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Lehman Profits Slightly Above Estimates

Lehman Brothers said fiscal fourth-quarter profit rose 22% with
record revenue from virtually every business line, but investors expecting even better results kept Lehman shares to small gains in morning trading.

Lehman, the fourth-largest U.S. securities firm by market value, said net income rose to $1 billion, or $1.72 a share, for the three months ended Nov. 30, from $823 million, or $1.38, in the year-ago period. Net revenue rose 23%, to $4.5 billion.

The results exceeded the average analyst earnings forecast of $1.68 a share, according to Thomson Financial, but it did so by the smallest margin in six quarters.

"The majority of the upside was driven by higher fixed-income trading results and M&A revenue, offset slightly by higher compensation and non-comp expenses," Citigroup brokerage analyst Prashant Bhatia said in a research note.

Wall Street firms in the quarter rebounded from a sluggish summer to cap off a record year amid robust M&A and leveraged buyout activity, stock and debt offerings and trading. For the year, Lehman reported record profit of $4 billion with all-time high revenue and a return on equity of 22.3%.

Lehman's trading revenue rose 28% to $3 billion, fueled by its second-best quarter ever in fixed income markets. Results were driven by customer activity and an increase in asset-based securities, muted by weaker interest rate and currency businesses.

It was a strong performance, surprising investors who still regard Lehman as a bond trading house with a heavy reliance on mortgage markets.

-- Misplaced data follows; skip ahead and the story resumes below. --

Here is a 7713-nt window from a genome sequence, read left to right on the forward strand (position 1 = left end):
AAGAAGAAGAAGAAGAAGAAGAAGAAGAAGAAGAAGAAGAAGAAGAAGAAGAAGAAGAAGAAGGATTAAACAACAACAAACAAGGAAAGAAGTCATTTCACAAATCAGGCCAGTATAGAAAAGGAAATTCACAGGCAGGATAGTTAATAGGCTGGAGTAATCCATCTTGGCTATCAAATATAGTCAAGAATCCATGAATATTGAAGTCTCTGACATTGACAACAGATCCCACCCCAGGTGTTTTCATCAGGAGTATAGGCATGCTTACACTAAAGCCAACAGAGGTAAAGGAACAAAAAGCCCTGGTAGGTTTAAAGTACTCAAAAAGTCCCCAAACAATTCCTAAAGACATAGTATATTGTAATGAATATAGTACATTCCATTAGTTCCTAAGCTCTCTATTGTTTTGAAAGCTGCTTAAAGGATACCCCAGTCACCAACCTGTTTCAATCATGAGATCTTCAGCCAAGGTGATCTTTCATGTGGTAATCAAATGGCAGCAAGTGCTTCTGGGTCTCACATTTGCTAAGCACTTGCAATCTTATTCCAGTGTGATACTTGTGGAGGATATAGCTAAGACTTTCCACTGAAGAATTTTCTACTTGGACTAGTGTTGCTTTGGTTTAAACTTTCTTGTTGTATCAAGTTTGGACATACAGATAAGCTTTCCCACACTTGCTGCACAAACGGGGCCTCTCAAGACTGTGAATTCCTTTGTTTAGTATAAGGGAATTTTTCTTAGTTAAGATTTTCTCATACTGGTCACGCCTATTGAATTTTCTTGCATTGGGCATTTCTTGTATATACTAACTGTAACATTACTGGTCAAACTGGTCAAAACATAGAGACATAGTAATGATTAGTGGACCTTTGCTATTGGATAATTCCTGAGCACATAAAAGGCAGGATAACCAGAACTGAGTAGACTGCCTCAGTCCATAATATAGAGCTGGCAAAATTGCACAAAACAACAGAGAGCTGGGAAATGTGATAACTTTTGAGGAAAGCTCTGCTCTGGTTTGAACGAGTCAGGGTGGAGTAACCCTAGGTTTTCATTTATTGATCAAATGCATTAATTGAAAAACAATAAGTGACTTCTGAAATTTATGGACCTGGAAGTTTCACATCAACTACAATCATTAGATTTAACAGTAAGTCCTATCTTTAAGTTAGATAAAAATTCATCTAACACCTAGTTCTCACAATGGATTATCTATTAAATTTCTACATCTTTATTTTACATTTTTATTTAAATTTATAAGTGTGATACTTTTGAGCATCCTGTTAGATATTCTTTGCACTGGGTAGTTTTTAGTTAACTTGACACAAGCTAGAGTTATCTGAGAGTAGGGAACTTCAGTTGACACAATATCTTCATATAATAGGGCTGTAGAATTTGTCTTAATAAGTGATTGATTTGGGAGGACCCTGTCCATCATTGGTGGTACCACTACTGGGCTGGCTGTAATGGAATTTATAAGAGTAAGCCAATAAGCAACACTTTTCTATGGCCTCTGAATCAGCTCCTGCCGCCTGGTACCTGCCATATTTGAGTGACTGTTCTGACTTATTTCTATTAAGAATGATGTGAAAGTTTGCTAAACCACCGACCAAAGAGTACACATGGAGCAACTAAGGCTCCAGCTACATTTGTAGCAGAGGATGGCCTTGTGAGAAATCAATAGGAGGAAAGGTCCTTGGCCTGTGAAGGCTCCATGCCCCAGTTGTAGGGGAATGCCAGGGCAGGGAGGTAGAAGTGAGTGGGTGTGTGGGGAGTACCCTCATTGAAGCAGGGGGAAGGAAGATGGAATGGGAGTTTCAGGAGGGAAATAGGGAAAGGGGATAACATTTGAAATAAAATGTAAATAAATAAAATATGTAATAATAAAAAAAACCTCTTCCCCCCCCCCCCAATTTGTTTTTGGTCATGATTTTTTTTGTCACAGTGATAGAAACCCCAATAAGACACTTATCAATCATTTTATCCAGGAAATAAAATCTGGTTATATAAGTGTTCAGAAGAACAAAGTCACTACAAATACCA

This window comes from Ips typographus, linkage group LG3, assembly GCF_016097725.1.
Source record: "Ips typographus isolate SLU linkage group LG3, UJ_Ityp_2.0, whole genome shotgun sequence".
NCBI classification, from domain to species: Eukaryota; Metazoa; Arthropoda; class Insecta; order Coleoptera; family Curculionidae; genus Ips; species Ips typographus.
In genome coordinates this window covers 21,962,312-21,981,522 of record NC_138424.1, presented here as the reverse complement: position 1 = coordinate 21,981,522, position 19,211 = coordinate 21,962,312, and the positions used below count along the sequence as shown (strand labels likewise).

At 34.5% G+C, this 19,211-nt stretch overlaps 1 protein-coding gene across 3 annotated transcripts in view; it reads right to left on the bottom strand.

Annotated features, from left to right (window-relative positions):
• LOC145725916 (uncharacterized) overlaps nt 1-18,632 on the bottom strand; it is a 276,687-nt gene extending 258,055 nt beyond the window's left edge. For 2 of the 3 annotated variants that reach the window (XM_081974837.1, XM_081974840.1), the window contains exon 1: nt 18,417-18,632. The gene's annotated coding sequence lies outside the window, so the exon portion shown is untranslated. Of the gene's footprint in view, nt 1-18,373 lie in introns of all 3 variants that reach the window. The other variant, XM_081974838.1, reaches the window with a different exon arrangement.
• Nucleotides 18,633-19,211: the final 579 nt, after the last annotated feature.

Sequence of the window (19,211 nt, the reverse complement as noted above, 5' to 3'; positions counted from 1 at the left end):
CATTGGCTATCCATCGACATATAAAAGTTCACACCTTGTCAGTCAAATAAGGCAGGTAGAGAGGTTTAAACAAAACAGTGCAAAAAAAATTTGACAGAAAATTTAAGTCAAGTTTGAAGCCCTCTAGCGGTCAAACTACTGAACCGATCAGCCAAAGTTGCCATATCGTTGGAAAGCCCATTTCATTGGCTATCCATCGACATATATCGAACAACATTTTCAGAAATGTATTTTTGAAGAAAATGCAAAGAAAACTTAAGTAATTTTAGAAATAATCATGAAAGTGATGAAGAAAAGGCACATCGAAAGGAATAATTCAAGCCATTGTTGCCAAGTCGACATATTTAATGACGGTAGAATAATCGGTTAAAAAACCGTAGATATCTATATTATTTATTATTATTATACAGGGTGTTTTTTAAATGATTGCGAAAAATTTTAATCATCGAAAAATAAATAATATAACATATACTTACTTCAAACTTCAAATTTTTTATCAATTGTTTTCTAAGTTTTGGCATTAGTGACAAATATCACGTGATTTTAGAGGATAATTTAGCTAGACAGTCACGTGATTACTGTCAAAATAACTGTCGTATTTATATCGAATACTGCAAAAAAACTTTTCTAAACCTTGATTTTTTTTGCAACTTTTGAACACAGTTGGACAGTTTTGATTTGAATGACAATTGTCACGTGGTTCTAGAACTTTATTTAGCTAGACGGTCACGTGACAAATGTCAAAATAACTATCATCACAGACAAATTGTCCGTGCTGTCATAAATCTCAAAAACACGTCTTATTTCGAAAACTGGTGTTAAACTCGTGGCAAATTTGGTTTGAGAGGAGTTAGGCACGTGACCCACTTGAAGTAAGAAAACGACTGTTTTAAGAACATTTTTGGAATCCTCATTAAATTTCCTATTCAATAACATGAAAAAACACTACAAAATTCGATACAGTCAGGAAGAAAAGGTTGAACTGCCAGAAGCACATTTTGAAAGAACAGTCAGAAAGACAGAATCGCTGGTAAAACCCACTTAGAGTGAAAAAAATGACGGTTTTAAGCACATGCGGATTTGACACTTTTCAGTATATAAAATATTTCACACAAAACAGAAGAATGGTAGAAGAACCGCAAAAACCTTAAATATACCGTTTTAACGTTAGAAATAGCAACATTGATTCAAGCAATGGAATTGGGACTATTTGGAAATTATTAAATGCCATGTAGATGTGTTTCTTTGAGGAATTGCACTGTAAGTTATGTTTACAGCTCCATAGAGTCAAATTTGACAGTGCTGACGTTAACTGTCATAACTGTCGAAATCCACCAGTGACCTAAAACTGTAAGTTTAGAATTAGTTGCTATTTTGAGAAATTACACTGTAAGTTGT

The equities business also had its second-best quarter, rising 8% to $900 million on greater market activity and growth in prime brokerage services to hedge funds. These results include private equity gains, which aren't disclosed.

Lehman's investment banking revenue rose 5% to a record $858 million, driven by strong debt and stock underwriting activity. Fees from merger and acquisitions, however, fell 7% even as the industry wraps up a record year in M&A activity.

Money management and wealth management revenue surged 26% to a record $640 million, as managed assets grew to $225 billion from $207 billion in the third quarter. Lehman's book value, watched closely by investors, rose 5% to $33.87 a share.

Analysts said Lehman's costs were higher then expected, with compensation and benefits comprising 49% of revenue. Salaries and bonuses, reflecting the tremendous growth in revenue, rose 24% to $2.24 billion.

Other expenses rose 15%, reflecting the company's expansion into new businesses and markets. Headcount worldwide surged 13% to 25,936 employees over the past year.

These results, though impressive, paled when compared with Goldman Sachs which on Tuesday reported a 93% jump in quarterly profit,
record annual earnings and an ROE of 34%. Bear Stearns
which also reported results this morning, said its profit rose 38%.

Yet investors are growing more cautious as they look ahead, concerned that Wall Street earnings may have peaked.

"We understand 2006 has been such a great year for M&A, a great deal year," said Scott Armiger, a portfolio manager at Christiana Bank & Trust in Delaware. "We do see the economy slowing and that's got to factor into the investment banks' earnings next year."

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